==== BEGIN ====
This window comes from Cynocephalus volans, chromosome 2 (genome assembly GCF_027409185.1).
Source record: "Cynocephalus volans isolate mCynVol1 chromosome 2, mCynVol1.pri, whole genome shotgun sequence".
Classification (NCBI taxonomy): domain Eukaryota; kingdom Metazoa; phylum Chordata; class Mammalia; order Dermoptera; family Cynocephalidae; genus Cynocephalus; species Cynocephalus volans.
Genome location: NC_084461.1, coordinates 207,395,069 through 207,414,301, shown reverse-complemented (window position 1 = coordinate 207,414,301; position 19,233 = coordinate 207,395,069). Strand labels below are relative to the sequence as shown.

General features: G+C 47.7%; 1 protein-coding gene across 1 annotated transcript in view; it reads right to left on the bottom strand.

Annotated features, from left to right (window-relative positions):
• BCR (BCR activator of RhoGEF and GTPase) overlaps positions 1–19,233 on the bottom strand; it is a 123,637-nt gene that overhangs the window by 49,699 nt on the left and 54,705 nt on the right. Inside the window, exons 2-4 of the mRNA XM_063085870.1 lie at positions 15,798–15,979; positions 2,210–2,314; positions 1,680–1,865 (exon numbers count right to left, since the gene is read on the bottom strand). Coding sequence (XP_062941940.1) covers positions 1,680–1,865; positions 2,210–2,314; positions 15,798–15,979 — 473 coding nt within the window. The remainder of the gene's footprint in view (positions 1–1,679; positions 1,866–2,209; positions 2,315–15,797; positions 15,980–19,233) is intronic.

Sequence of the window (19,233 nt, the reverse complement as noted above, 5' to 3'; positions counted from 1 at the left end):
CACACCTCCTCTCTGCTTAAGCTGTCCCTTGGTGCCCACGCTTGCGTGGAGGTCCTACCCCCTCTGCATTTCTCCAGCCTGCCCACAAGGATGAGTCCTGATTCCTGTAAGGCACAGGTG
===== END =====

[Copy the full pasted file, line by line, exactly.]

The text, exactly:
This window comes from Cynocephalus volans, chromosome 2 (genome assembly GCF_027409185.1).
Source record: "Cynocephalus volans isolate mCynVol1 chromosome 2, mCynVol1.pri, whole genome shotgun sequence".
Classification (NCBI taxonomy): domain Eukaryota; kingdom Metazoa; phylum Chordata; class Mammalia; order Dermoptera; family Cynocephalidae; genus Cynocephalus; species Cynocephalus volans.
Genome location: NC_084461.1, coordinates 207,395,069 through 207,414,301, shown reverse-complemented (window position 1 = coordinate 207,414,301; position 19,233 = coordinate 207,395,069). Strand labels below are relative to the sequence as shown.

General features: G+C 47.7%; 1 protein-coding gene across 1 annotated transcript in view; it reads right to left on the bottom strand.

Annotated features, from left to right (window-relative positions):
• BCR (BCR activator of RhoGEF and GTPase) overlaps positions 1–19,233 on the bottom strand; it is a 123,637-nt gene that overhangs the window by 49,699 nt on the left and 54,705 nt on the right. Inside the window, exons 2-4 of the mRNA XM_063085870.1 lie at positions 15,798–15,979; positions 2,210–2,314; positions 1,680–1,865 (exon numbers count right to left, since the gene is read on the bottom strand). Coding sequence (XP_062941940.1) covers positions 1,680–1,865; positions 2,210–2,314; positions 15,798–15,979 — 473 coding nt within the window. The remainder of the gene's footprint in view (positions 1–1,679; positions 1,866–2,209; positions 2,315–15,797; positions 15,980–19,233) is intronic.

Sequence of the window (19,233 nt, the reverse complement as noted above, 5' to 3'; positions counted from 1 at the left end):
CACACCTCCTCTCTGCTTAAGCTGTCCCTTGGTGCCCACGCTTGCGTGGAGGTCCTACCCCCTCTGCATTTCTCCAGCCTGCCCACAAGGATGAGTCCTGATTCCTGTAAGGCACAGGTG